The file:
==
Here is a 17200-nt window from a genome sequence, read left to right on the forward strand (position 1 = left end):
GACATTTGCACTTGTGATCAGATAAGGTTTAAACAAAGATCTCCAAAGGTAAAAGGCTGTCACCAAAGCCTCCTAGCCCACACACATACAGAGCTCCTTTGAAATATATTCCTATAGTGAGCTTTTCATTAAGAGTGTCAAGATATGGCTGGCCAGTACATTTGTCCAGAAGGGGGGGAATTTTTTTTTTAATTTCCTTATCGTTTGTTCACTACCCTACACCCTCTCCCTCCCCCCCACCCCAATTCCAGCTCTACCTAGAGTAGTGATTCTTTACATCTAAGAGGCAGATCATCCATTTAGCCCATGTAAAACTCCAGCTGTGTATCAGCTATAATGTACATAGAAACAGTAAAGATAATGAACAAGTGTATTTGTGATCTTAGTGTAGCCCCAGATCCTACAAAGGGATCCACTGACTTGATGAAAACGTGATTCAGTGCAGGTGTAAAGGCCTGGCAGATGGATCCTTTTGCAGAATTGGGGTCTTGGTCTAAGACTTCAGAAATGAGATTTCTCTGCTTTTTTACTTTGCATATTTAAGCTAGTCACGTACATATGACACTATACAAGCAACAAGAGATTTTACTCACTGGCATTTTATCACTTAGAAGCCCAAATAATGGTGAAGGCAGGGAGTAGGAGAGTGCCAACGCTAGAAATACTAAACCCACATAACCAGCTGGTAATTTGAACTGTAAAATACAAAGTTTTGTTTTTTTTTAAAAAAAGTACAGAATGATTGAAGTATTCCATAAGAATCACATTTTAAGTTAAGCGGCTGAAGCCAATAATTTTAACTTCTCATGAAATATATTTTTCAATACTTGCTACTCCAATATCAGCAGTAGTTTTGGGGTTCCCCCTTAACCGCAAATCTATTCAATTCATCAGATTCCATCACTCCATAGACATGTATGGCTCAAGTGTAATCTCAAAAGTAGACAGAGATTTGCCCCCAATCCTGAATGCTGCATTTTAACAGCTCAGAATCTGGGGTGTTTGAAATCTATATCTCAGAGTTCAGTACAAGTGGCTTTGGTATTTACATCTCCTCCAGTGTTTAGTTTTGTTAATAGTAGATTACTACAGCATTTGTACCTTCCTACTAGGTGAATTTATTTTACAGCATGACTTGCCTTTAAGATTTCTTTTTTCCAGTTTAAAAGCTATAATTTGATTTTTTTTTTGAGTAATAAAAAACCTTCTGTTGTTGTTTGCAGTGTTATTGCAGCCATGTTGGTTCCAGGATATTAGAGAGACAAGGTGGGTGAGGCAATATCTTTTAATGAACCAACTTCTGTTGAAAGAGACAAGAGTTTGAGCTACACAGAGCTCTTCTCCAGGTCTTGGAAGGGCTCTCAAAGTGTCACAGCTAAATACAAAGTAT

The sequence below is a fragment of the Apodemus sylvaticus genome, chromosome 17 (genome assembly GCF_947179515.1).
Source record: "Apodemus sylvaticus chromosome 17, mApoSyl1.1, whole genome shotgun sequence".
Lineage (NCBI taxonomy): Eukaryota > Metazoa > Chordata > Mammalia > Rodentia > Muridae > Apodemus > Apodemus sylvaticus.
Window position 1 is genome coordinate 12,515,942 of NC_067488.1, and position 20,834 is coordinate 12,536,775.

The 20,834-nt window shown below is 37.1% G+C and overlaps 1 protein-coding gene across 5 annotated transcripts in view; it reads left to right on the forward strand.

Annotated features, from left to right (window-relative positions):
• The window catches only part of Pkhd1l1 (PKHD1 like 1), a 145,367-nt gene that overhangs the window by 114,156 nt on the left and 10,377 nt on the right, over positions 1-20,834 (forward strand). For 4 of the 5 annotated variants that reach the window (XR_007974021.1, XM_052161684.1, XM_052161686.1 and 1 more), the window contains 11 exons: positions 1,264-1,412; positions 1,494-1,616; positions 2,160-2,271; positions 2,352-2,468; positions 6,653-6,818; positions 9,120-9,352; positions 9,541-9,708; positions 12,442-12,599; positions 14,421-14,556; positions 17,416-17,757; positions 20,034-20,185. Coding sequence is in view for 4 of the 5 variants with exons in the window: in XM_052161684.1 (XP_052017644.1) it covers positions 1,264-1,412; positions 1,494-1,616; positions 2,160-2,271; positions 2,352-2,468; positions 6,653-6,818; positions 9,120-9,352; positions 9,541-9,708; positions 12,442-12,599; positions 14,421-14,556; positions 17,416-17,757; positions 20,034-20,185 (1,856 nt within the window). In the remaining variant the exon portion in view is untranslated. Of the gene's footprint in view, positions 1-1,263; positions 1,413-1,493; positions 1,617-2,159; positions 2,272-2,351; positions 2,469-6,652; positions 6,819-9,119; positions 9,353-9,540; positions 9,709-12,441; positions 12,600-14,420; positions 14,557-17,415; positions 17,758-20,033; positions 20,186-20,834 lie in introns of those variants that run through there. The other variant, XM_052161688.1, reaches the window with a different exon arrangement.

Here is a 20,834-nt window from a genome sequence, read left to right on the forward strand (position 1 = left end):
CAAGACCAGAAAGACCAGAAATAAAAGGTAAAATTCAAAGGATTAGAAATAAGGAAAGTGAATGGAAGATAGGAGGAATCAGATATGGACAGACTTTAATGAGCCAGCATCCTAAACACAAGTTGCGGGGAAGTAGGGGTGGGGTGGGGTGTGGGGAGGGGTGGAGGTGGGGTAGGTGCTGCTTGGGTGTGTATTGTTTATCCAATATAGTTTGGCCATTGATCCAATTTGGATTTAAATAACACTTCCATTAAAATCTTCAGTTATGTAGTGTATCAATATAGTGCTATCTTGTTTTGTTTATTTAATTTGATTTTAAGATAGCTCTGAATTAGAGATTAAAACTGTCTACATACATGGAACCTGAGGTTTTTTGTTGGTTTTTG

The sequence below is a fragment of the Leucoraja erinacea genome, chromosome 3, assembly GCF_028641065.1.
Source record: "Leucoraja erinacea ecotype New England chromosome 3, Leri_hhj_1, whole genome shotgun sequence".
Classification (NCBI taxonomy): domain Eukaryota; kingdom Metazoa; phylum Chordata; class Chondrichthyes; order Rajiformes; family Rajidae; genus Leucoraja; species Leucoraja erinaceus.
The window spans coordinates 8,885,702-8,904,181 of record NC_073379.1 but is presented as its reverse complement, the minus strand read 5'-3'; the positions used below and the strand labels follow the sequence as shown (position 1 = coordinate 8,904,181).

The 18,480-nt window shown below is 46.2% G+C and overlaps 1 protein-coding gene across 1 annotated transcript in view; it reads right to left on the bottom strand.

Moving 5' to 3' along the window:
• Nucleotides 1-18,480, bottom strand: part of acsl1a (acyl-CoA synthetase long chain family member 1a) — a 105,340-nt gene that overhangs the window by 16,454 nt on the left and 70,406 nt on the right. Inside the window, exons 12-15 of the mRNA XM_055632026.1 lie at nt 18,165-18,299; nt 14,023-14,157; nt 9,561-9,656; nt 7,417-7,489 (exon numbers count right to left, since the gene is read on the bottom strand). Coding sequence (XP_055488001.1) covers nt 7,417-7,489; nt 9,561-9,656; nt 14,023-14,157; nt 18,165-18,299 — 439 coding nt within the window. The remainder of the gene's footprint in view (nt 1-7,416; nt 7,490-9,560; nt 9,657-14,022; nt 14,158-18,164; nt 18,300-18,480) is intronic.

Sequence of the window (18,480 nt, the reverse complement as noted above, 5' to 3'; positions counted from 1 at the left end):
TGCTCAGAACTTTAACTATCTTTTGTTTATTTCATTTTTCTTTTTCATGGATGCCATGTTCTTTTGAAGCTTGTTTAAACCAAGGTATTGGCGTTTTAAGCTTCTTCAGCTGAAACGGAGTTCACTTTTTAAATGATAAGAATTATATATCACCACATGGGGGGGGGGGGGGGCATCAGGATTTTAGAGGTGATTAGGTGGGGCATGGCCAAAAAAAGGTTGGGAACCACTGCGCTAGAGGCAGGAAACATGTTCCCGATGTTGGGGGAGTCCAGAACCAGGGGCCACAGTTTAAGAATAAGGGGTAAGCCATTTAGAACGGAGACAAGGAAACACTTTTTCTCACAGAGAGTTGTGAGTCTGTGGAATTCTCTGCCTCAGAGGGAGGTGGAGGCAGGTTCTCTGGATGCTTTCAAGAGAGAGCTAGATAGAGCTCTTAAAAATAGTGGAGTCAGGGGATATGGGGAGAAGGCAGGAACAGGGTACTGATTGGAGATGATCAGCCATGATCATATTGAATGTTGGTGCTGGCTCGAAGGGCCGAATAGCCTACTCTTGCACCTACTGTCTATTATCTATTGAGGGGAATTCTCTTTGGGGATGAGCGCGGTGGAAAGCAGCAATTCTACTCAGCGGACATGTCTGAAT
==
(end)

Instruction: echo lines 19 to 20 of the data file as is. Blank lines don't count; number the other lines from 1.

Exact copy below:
Sequence of the window (18,480 nt, the reverse complement as noted above, 5' to 3'; positions counted from 1 at the left end):
TGCTCAGAACTTTAACTATCTTTTGTTTATTTCATTTTTCTTTTTCATGGATGCCATGTTCTTTTGAAGCTTGTTTAAACCAAGGTATTGGCGTTTTAAGCTTCTTCAGCTGAAACGGAGTTCACTTTTTAAATGATAAGAATTATATATCACCACATGGGGGGGGGGGGGGGCATCAGGATTTTAGAGGTGATTAGGTGGGGCATGGCCAAAAAAAGGTTGGGAACCACTGCGCTAGAGGCAGGAAACATGTTCCCGATGTTGGGGGAGTCCAGAACCAGGGGCCACAGTTTAAGAATAAGGGGTAAGCCATTTAGAACGGAGACAAGGAAACACTTTTTCTCACAGAGAGTTGTGAGTCTGTGGAATTCTCTGCCTCAGAGGGAGGTGGAGGCAGGTTCTCTGGATGCTTTCAAGAGAGAGCTAGATAGAGCTCTTAAAAATAGTGGAGTCAGGGGATATGGGGAGAAGGCAGGAACAGGGTACTGATTGGAGATGATCAGCCATGATCATATTGAATGTTGGTGCTGGCTCGAAGGGCCGAATAGCCTACTCTTGCACCTACTGTCTATTATCTATTGAGGGGAATTCTCTTTGGGGATGAGCGCGGTGGAAAGCAGCAATTCTACTCAGCGGACATGTCTGAAT